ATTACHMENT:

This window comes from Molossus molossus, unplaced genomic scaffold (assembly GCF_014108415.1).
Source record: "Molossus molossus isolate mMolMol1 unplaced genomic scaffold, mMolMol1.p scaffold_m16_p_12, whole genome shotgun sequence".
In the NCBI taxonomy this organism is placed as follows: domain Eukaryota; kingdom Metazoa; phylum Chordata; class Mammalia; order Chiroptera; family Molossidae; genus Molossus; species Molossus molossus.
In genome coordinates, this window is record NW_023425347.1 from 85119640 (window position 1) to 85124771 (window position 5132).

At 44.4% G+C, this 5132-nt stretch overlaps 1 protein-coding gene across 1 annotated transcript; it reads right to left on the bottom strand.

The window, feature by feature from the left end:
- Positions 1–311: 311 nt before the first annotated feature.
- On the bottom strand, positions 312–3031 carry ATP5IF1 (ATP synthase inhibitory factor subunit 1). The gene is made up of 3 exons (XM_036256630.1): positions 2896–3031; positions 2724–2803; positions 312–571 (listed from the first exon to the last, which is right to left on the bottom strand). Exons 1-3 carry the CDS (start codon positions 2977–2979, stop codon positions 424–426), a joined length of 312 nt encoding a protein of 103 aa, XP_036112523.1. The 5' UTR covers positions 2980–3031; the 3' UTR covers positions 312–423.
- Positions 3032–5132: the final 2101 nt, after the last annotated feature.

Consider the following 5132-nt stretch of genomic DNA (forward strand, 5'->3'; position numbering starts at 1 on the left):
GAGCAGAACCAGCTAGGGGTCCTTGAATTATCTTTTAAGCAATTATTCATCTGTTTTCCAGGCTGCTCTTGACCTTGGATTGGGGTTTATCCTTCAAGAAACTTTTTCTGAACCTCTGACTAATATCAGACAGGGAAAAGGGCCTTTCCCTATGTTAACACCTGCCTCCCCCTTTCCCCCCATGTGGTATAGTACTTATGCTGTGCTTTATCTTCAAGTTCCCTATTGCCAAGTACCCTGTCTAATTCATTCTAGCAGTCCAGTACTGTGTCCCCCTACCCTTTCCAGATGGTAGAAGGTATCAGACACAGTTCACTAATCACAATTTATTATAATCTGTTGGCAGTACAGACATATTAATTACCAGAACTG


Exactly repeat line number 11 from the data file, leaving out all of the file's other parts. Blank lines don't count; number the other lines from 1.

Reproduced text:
GAGCAGAACCAGCTAGGGGTCCTTGAATTATCTTTTAAGCAATTATTCATCTGTTTTCCAGGCTGCTCTTGACCTTGGATTGGGGTTTATCCTTCAAGAAACTTTTTCTGAACCTCTGACTAATATCAGACAGGGAAAAGGGCCTTTCCCTATGTTAACACCTGCCTCCCCCTTTCCCCCCATGTGGTATAGTACTTATGCTGTGCTTTATCTTCAAGTTCCCTATTGCCAAGTACCCTGTCTAATTCATTCTAGCAGTCCAGTACTGTGTCCCCCTACCCTTTCCAGATGGTAGAAGGTATCAGACACAGTTCACTAATCACAATTTATTATAATCTGTTGGCAGTACAGACATATTAATTACCAGAACTG